Has Trump Found His “Get Out of Jail Free” Card?
By insisting he can pardon himself, the president has transformed a theoretical debate into a real one.
President Trump’s 5:35 a.m. tweet Monday suggesting he has the “absolute right” to pardon himself is at once the act of a man clutching at straws and of a man preparing to use the nuclear option.
Faced with increasing pressure from Special Counsel Robert Mueller to testify in the probe of Russian interference in the 2016 election, Trump has squirmed, twisted, and floundered. He has raged at Attorney General Jeff Sessions. His lawyers have whined that requiring Trump's testimony “demeans the Office of the President before the world.” The one thing Trump has not done, apparently, is simply prepare for it. It seems he has been either too distracted or furious to get through more than a few prep questions.
Awash in self-pity and a sense of persecution, Trump has rifled through the Monopoly deck and found its Get Out of Jail Free card: the constitution’s awesome pardon clause. With its random, Trumpian capitalization, the pardon provision seems unlimited. The President “shall have Power to grant Reprieves and Pardons for Offenses against the United States, except in Cases of Impeachment,” it states.
Trump is "obsessed" with pardons, an unnamed White House staffer told the Washington Post Tuesday. In his first 500 days in office, Trump hasissued six splashdash pardons – each driven by the president’s idiosyncratic or celebrity fueled impulses and typically with no serious consideration of the merits.The Trump pardon roll includes former Maricopa County Sherriff Joe Arpaio, former Vice President Dick Cheney's Chief of Staff Lewis “Scooter” Libby, and conservative pundit Dinesh D’Souza.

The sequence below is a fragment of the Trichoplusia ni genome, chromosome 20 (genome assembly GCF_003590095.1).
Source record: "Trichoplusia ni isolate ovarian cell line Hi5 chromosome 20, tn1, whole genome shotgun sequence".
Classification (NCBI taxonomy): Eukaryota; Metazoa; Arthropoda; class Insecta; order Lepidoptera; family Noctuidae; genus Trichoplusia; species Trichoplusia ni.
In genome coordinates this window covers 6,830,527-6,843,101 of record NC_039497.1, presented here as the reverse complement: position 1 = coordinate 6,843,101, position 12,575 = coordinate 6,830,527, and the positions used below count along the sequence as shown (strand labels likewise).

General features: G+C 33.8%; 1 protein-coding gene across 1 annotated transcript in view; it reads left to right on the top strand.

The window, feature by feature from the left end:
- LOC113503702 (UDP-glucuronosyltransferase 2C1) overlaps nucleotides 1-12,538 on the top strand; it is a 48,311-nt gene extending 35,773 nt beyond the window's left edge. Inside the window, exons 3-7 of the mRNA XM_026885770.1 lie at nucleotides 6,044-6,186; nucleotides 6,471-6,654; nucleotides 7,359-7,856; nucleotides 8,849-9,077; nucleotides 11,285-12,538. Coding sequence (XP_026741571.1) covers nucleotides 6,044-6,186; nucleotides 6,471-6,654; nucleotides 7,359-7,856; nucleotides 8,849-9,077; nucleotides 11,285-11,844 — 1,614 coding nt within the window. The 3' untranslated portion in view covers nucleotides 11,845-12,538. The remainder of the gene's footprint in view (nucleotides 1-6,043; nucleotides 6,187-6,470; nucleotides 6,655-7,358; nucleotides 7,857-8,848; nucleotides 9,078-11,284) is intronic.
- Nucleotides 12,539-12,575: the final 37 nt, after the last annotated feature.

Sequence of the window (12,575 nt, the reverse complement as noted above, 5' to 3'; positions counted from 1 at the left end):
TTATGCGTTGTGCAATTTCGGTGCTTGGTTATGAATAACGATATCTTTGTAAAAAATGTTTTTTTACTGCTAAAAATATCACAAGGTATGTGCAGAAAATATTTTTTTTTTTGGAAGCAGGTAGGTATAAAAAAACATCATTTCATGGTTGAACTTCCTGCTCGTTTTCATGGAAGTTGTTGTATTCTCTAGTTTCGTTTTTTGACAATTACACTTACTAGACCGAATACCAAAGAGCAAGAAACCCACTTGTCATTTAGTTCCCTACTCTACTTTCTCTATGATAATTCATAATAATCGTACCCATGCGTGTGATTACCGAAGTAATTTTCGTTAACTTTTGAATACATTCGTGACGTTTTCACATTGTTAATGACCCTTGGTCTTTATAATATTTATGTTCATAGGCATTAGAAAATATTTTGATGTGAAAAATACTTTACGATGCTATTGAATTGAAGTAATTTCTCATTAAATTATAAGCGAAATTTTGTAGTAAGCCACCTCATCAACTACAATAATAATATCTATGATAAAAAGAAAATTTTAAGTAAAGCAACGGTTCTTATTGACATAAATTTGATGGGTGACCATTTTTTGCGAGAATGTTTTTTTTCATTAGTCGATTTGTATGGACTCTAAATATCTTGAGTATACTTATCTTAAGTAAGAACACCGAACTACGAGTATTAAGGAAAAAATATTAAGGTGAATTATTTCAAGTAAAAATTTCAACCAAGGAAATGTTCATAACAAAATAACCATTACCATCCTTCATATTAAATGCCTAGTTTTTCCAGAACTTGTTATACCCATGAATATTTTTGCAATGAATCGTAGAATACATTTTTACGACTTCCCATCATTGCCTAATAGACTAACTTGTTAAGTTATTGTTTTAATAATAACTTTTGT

Those pardons appear to have given Trump a taste of the unchecked power he so clearly wants. He wants it; he gets it—such is the pardon power of the president. In addition to satisfying Trump’s craving for manly action, the pardons likely have sent a hint to the current targets and indictees in the Mueller probe: Don’t cooperate, all will be fine in the end. (The signal may have been overt if reports are correct that former Trump lawyer John Dowd discussed pardons with lawyers for former National Security Adviser Michael Flynn and former campaign chairman Paul Manafort.)
Still, the country can withstand a president’s unpopular, random or even improper pardons every once in a while. The rule of law didn’t fall apart when President Bill Clinton pardoned fugitive billionaire Marc Rich. It didn’t collapse when President Barack Obama commuted the sentence of Oscar Lopez Rivera, who led a paramilitary organization for Puerto Rican independence. If Trump choses to pardon domestic doyenne Martha Stewart or former Illinois Gov. Rod Blagojevich, the republic will survive.
Trump’s suggestion that he can pardon himself, together with his wink at the targets of the Russian election interference probe, however, take the unrestrained pardon power to a far more dangerous place. It adds the pardon power to Trump’s constitutional crisis toolkit. Faced with the prospect losing a contest with Mueller over whether he will have to testify, Trump is now reaching for the strongest weapon to fight back: a self-pardon.